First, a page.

Lee: Faith-based group could reduce TN prison population

Tennessee Republican gubernatorial nominee Bill Lee speaks with reporters after an event with the faith-based prison nonprofit Men of Valor in Nashville, Tenn. on Tuesday, Sept. 18, 2018. (AP Photo/Jonathan Mattise)

NASHVILLE, Tenn. — Republican gubernatorial candidate Bill Lee on Tuesday pointed to a Nashville faith-based halfway home as a possible model for reducing Tennessee’s recidivism rate.

Lee told reporters that organizations like Men of Valor —where he has served as a board member for several years —should be studied by the state as a possible learning tool to help other communities.

“I think what’s happening here is a great opportunity for us to see what works,” said Lee, 58. “The recidivism rate is significantly lower here than the general population so we clearly want to look at the model here and see what’s working.”

According to the Tennessee Department of Correction, statewide recidivism in 2016 was roughly 47 percent — down from 50.5 percent in 2010. Men of Valor’s website says its recidivism rate for former inmates who complete their one-year re-entry program is around 15 percent.

Lee said he didn’t see a problem with the state’s involvement in a religiously-affiliated nonprofit, explaining that Men of Valor is voluntary and doesn’t compel anyone to “believe a certain way.” Lee also didn’t share details about whether he would support state funding to expand organizations like Men of Valor or how the state would spearhead such an expansion.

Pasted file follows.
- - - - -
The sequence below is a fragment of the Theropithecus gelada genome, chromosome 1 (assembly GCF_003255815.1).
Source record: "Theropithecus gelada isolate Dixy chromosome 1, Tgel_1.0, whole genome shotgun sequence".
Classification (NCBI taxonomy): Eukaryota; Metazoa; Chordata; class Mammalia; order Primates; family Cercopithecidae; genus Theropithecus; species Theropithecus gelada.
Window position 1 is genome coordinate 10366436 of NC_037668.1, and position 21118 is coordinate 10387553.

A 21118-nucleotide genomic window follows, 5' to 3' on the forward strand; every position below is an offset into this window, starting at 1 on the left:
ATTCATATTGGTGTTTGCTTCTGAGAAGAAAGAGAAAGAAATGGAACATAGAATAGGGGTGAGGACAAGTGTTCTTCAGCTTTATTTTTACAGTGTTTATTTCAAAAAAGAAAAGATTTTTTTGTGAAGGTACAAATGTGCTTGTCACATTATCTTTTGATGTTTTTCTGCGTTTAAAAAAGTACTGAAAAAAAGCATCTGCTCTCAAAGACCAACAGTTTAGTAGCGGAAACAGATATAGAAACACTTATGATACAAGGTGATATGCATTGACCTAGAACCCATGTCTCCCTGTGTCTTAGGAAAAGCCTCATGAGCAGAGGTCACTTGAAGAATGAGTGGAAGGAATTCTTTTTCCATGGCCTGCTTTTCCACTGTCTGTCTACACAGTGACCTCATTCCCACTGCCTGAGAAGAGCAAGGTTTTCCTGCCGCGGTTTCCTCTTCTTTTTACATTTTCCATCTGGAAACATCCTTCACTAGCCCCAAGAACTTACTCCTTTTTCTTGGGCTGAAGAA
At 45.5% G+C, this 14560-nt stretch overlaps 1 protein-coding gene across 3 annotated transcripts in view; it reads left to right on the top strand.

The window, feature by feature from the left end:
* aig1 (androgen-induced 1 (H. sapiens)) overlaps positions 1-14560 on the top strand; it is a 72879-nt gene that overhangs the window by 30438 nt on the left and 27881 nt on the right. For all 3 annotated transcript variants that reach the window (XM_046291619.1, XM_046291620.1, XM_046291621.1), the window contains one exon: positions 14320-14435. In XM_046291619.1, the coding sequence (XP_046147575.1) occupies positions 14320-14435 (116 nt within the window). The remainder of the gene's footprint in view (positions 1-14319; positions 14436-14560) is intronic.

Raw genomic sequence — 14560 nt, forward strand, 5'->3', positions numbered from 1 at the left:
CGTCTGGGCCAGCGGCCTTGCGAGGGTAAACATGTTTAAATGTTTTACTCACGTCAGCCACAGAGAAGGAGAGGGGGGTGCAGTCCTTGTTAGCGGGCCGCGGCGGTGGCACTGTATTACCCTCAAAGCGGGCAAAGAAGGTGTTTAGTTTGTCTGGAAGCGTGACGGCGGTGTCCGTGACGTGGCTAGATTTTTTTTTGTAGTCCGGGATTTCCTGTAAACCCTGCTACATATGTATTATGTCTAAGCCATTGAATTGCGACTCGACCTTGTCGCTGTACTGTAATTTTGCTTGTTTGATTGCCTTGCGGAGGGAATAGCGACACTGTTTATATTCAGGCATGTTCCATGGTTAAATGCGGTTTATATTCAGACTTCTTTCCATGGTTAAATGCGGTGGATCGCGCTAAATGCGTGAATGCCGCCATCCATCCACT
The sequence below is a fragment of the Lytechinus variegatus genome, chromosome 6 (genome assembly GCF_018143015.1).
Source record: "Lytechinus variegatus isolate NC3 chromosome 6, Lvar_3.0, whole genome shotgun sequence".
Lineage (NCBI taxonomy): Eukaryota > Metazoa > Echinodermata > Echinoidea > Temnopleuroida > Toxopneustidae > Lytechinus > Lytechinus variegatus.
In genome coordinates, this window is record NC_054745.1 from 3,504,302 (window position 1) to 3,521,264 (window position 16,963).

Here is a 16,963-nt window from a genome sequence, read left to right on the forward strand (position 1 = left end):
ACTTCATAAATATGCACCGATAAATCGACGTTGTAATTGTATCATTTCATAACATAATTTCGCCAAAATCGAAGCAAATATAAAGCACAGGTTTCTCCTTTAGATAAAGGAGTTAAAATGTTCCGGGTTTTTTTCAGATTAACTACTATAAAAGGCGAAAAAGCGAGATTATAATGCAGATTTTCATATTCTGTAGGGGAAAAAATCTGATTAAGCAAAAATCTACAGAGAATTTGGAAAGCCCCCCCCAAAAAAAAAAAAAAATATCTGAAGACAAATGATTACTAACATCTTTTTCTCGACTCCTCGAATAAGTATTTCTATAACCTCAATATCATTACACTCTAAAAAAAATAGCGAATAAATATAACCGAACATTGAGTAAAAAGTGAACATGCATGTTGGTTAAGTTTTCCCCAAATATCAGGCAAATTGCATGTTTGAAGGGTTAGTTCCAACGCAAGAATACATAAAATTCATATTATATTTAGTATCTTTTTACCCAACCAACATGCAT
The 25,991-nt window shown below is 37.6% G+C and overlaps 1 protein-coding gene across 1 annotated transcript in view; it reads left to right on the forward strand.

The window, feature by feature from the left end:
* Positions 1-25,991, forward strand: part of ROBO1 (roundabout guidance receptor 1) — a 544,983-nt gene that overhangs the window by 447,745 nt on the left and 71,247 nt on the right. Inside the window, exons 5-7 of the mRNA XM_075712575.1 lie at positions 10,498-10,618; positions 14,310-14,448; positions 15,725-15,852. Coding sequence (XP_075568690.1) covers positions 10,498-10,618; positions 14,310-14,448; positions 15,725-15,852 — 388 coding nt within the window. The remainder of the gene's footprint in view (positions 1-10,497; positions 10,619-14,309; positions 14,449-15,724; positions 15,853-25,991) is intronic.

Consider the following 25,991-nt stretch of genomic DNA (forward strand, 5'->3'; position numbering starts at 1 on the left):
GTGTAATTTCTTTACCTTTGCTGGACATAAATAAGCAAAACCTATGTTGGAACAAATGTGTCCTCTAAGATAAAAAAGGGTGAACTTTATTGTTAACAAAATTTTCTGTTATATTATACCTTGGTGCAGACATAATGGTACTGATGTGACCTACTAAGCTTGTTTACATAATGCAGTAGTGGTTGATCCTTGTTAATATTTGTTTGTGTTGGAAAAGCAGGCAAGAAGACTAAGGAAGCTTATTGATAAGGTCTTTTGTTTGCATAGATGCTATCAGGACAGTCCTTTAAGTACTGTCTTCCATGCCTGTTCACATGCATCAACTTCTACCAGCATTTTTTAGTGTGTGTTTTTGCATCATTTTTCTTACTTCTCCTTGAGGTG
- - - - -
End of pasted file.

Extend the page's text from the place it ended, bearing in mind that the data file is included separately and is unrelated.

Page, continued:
Men of Valor’s mission statement says it is “committed to winning men in prison to Jesus Christ and discipling them.” The organization offers ministry programs inside prisons, employment reintegration assistance and a year-long re-entry program for inmates leaving prison.

Lee, who is a businessman from Franklin, faces Democratic ex-Nashville Mayor Karl Dean in the upcoming November election. Lee has pitched himself as the political outsider who doesn’t have political or government experience, while also touting his Christian faith.

“The best work is done with partnerships,” Lee said. “The state can create an opportunity for nonprofits to thrive without incorporating that nonprofit as part of the state.”

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